Example Organizer Preview Process
FIG. 4 is a flowchart of an illustrative embodiment of an item presentation process 400. The process 400 can be implemented by any system that can generate an alternative visual presentation of a set of items depicted in an image. For example the process 400, in whole or in part, can be implemented by an interactive computing system 310, an image acquisition system 322, a recommendation engine 352, a spatial determination engine 354, an image splicer 356, an image generator 358, an item identification module 360, a complementary content module 362, and/or an annotation module 364, to name a few. Although any number of systems, in whole or in part, can implement the process 400, to simplify the discussion, portions of the process 400 will be described with reference to particular systems.
The process 400 begins at block 402 where, for example, the image acquisition system 322 receives, or otherwise accesses, an image that depicts a set of items located within a physical area. The image is not limited in type and may include a static image, such as a photograph, or set of images, such as one or more frames from a video. Further, in some cases, the image may optionally include an image of a reference marker or reference item. The reference marker may be or may include an object with spatial characteristics previously provided to the interactive computing system 310. For example, the reference marker may be a tracer printout or a printout of an image with a particular size known by or previously provided to the interactive computing system 310. For instance, although not limited as such, the reference marker may be a fanciful design or a machine-readable code, such as a barcode, QR code, matrix code, and the like. In some cases, the reference marker may be a three-dimensional object, such as a block of wood, or other item for which the interactive computing system 310 has stored dimension information, or a user computing device 302, with dimensions provided to the interactive computing system 310. The dimensions of the reference marker may be provided by an administrator or a customer user. Further, the reference marker may include an item from the set of items at a particular location in the image. This particular location may be identified by analyzing the image to locate the reference marker or may be a location within the image identified by a user, such as the center of the image or a particular corner of the image.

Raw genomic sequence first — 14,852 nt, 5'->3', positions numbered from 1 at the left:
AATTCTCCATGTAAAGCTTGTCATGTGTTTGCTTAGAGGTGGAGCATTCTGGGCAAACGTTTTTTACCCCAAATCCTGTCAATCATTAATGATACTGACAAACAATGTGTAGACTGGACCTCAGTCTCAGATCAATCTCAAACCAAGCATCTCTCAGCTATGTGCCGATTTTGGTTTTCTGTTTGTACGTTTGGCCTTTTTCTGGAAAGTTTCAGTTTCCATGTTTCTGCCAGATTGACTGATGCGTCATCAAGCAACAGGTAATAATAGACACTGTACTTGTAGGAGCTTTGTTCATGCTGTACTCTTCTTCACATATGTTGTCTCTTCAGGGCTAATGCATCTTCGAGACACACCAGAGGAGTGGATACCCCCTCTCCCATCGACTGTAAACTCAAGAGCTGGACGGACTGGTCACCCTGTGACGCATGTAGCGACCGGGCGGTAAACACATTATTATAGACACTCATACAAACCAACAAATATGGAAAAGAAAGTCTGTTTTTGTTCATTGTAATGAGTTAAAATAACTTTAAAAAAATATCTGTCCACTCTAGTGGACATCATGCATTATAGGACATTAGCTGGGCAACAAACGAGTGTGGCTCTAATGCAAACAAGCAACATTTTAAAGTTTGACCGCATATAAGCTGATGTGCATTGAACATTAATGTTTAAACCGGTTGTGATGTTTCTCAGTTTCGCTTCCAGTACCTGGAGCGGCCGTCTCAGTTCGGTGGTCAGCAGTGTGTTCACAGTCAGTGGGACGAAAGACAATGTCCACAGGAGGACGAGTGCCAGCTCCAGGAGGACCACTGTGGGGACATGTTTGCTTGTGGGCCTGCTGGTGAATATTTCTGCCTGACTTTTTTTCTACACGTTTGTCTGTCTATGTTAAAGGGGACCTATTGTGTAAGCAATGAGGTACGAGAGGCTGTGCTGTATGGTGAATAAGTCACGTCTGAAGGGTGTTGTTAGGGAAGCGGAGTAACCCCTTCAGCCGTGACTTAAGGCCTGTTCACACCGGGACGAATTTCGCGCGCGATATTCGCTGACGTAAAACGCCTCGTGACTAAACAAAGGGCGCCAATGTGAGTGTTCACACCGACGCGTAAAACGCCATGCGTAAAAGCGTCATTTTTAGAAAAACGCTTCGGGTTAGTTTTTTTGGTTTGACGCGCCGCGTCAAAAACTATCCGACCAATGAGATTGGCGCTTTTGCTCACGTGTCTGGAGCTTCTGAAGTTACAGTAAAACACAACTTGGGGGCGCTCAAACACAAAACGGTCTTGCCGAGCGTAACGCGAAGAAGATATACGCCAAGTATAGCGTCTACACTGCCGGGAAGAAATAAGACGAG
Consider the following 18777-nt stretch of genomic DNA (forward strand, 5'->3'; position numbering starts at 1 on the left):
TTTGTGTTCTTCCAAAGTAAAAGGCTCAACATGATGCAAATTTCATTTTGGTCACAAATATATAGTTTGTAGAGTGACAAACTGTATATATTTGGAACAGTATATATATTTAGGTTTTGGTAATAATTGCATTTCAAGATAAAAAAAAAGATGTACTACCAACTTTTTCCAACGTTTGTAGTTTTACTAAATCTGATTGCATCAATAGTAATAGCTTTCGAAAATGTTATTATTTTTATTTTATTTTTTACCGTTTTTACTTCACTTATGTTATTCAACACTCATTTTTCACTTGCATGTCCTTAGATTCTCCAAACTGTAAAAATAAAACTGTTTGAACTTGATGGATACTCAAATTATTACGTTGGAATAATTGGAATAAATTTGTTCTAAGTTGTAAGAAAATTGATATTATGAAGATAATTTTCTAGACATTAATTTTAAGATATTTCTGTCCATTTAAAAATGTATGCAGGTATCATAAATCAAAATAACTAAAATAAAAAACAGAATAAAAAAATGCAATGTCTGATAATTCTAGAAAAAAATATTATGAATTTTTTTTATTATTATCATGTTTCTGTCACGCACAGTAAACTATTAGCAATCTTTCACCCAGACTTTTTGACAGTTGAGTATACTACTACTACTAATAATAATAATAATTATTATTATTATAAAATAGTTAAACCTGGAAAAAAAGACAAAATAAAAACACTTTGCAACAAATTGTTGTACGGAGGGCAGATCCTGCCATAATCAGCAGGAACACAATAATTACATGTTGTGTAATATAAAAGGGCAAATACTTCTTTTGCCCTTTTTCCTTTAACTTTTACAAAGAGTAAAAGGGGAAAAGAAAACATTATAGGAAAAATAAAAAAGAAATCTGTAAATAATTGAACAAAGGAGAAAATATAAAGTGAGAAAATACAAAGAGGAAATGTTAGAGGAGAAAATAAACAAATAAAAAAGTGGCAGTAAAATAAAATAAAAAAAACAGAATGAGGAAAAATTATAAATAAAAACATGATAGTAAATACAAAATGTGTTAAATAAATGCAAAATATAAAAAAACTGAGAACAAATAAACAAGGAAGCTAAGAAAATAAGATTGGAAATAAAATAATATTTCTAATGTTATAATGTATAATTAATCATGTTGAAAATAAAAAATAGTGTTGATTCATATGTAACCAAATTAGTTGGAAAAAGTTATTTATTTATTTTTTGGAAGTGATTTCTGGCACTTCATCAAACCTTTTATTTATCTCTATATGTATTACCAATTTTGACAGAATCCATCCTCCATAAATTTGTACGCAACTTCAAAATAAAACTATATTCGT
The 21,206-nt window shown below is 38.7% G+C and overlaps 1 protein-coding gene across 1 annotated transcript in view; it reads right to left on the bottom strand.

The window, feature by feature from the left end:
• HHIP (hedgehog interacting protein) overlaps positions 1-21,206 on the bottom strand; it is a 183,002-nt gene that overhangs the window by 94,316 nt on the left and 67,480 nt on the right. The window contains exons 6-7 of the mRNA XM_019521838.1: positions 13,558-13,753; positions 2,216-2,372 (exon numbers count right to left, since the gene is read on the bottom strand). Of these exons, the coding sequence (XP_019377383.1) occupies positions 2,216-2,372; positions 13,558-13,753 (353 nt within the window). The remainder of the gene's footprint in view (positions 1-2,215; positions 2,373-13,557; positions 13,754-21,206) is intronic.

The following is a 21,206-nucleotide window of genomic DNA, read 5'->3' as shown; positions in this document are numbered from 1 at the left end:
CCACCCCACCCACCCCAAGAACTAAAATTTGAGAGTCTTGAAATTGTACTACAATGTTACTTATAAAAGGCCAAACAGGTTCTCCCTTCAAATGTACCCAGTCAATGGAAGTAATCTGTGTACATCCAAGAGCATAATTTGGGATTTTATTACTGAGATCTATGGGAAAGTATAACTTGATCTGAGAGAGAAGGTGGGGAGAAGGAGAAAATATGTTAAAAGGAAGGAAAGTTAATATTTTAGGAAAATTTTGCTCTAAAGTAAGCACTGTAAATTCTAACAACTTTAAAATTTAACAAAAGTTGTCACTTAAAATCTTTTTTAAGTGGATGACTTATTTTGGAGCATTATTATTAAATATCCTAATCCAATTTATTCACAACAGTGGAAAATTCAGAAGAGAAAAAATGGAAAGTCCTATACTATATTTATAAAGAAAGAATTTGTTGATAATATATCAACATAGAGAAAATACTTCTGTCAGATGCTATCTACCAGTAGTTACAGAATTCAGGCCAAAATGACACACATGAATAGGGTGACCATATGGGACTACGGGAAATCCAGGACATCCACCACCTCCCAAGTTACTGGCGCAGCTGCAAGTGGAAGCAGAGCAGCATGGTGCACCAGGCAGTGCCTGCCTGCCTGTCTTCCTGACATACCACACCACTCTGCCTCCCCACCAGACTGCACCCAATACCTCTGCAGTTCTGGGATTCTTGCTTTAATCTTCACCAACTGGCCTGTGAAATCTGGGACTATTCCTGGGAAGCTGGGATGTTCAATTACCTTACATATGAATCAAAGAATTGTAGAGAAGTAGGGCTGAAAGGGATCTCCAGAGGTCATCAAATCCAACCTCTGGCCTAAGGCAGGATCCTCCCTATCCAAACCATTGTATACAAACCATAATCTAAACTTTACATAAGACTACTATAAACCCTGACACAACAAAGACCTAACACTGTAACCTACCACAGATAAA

In some cases, the physical area may include a partially bounded physical area. The partially bounded physical area may include an area designated by a user for storing the set of items. For example, the partially bounded physical area may be a storage space, such as a closet, a drawer, a shelf, or set of shelves, and the like. However, embodiments disclosed herein are not limited to use with a bounded physical area. For example, embodiments disclosed herein may be used with an open space in a room or in a space external to a building, such as a backyard. Thus, in certain embodiments, the image received at the block 402 may illustrate a set of items in an unbounded space.
At block 404, the item identification module 360 identifies items depicted in the image received at the block 402. Identifying the items depicted in the image can include identifying a location of the items in the image. The identified location may be an absolute location with respect to an origin point for the image. This origin point may be the center of the image, a particular corner of the image, or any other location within the image. Alternatively, or in addition, the identified location may include a relative location with respect to another item or object within the image. Furthermore, a location of an item may include a direction relative to the origin point and/or a reference item within the image. For example, a location for an item may include one or more the following: a number of units (e.g., inches, centimeters, pixels, etc.) from an origin point, a reference item (e.g., a particular screwdriver, a particular DVD, etc.), or a reference marker (e.g., a printout of a QR code, etc.); and/or north or northeast from an origin point or a reference item.